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Love With a Capital L

17 Apr

We try to show love, and, finding we have none, ask the Lord for love. Then we are surprised that he does not seem to give it to us… You were surely not wrong in seeking love from God? No, but you were wrong in seeking that love as something in itself, a kind of package commodity, when what God desires is to express through you the love of his Son…
We have been accustomed to look upon holiness as a virtue, upon humility as a grace, upon love as a gift to be sought from God. But the Christ of God is himself everything that we shall ever need.
Many a time in my need I used to think of Christ as a Person apart, and failed to identify with him in this practical way with the ‘things’ I felt so strongly the lack of. For two whole years I was groping in that kind of darkness, seeking to amass the virtues that I felt sure should make up the Christian lie, and getting nowhere in the effort. And then one day – it was in the year 1933 – light broke from heaven for me, and I saw Christ ordained of God to be made over to me in his fullness. What a difference! Oh the emptiness of ‘things’! Held by us out of relation to Christ they are dead. Once we see this it will be the beginning of a new life for us. Our holiness will be spelled thereafter with a capital H, our love with a capital L. He himself is revealed as the answer in us to all God’s demands.”

Watchman Nee

Sit, Walk, Stand, Tyndale House, 1957/1977, 36-8

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Don’t Strive to Receive the Holy Spirit

20 Feb

Now the principle on which we receive the enduement of the Holy Spirit is the very same as that on which we receive forgiveness of sins. The Lord has been crucified, therefore our sins have been forgiven; the Lord has been glorified, therefore the Spirit has been poured out upon us. Is it possible that the Son of God shed his Blood and that your sins, dear child of God, have not been forgiven? Never! Then is it possible that the Son of God has been glorified and you have not received the Spirit? Never! Some of you may say: I agree with all this, but I have no experience of it. Am I to sit down smugly and say I have everything, when I know perfectly well I have nothing? No, we must never rest content with objective facts alone. We need subjective experience also; but that experience will only come as we rest upon divine facts… Enduement with the Holy Spirit becomes yours… by putting your faith in what the Lord has already done.

Watchman Nee

The Normal Christian Life, Tyndale House 1957/1977, 128

Tempted into Independence

5 Dec

The object of temptation is always to get us to do something… Satan’s temptations are not designed primarily to make us do something particularly sinful, but merely to cause us to act in our energy; and as soon as we step out of our hiding-place to do something on that basis, he has gained the victory over us.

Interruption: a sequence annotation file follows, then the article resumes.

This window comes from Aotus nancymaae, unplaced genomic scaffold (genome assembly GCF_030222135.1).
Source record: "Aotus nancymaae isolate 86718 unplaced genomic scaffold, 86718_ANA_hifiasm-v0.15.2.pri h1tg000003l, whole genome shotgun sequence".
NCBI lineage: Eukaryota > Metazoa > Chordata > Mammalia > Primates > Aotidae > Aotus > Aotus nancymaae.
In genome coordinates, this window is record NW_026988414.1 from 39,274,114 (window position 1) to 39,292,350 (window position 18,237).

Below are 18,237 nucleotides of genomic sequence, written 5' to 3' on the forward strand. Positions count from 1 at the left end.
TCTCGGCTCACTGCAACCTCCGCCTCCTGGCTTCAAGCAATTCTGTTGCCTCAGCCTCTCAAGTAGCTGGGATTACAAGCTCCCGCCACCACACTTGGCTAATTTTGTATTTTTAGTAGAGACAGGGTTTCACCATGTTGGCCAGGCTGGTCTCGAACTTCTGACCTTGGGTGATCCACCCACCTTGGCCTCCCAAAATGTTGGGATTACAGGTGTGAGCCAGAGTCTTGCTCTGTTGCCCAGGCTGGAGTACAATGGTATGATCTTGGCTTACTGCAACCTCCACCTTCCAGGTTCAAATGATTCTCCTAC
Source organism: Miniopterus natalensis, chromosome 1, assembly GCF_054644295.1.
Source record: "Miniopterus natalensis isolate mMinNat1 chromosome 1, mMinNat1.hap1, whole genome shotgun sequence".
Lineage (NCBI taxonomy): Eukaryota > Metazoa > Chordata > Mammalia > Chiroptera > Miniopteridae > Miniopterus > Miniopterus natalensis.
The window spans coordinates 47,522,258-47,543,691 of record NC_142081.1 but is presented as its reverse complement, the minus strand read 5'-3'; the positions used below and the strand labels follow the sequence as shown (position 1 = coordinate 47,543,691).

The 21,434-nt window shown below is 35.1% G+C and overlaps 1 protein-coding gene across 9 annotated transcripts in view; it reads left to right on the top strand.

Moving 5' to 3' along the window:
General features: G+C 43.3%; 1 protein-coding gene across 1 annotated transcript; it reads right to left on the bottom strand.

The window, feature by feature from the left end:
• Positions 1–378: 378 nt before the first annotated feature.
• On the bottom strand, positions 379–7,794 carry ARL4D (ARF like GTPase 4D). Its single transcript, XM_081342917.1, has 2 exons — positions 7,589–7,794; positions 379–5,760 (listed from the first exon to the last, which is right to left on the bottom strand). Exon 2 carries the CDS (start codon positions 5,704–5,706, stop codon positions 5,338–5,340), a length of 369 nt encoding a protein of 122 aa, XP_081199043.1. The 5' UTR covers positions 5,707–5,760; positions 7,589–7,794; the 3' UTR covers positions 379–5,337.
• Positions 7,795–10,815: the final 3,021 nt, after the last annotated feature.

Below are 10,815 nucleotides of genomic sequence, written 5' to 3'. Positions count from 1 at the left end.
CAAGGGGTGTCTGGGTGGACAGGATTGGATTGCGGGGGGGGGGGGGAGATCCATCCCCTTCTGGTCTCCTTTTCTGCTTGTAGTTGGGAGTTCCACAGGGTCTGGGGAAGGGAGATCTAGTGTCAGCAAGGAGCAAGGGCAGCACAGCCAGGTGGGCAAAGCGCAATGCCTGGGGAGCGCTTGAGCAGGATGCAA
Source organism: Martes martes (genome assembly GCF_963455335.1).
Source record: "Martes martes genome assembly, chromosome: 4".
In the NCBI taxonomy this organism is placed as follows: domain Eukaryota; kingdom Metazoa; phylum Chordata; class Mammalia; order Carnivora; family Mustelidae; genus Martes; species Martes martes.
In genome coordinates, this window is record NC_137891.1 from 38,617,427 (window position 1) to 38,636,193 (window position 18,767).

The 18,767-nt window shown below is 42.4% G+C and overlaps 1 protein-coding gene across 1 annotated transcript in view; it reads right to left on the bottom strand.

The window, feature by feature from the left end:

Watchman Nee

The Normal Christian Life, Tyndale House 1957/1977, 178

Sit, Walk, Stand

28 Jun

The Christian life consists of sitting with Christ, walking by him and standing in him. We begin our spiritual life by resting in the finished work of the Lord Jesus. That rest is the source of our strength or a consistent and unfaltering walk in the world. And at the end of a grueling warfare with the hosts of darkness we are found standing with him at last in triumphant possession of the field.

Watchman Nee

Sit, Walk, Stand, Tyndale House, 1957/1977, 78

In Christ Alone

6 Mar

Death is weakness produced to its utter extremity… Death means utter weakness; it means you are weak to such a point you can become no weaker… ‘O wretched man that I am!’ cried Paul, ‘who shall deliver me out of the body of this death?’ and it is good anyone cries out as he did. There is nothing more musical in the ears of the Lord. This cry is the most spiritual and the most scriptural cry a man can utter. He only utters it when he knows he can do nothing, and gives up making any further resolutions. Up to this point, every time he failed, he made a new resolution and doubled and redoubled his will-power…

Bible reading and prayer are not wrong, and God forbid that we should suggest that they are, but it is wrong to trust even in them for victory. Our help is in him who is the object of that reading and prayer. Our trust must be in Christ alone.

Watchman Nee

The Normal Christian Life, Tyndale House, 1957/1977, 170-1

Who’s the Wretched Man?

28 Feb

Though the Law in itself is all right, it will be all wrong if it is applied to the wrong person. The ‘wretched man’ of Romans 7 tried to meet the claims of God’s law himself, and that was the cause of his trouble. The repeated use of the word ‘I’ in this chapter gives the clue to the failure.

Watchman Nee

The Normal Christian Life, Tyndale House, 1957/1977, 169

Manifest Weakness

27 Jan

The trouble in Romans 7 is that man in the flesh tried to do something for God. As soon as you try to please God in that way, then you place yourself under law, and the experience of Romans 7 begins to be yours… No, there is nothing wrong with the Law, but there is something decidedly wrong with me. The demands of the Law are righteous, but the person on whom the demands are made is unrighteous…

We are all sinners by nature. If God asks nothing of us, all seems to go well, but as soon as he demands something of us, the occasion is provided for a grand display of our sinfulness. The Law makes our weakness manifest…

God knows who I am; he knows that from head to foot I am full of sin; he knows that I am weakness incarnate; that I can do nothing. The trouble is that I do not know it… God must bring us all to the place where we see that we are utterly weak and helpless.

Watchman Nee

The Normal Christian Life, Tyndale House, 1957/1977, 156-8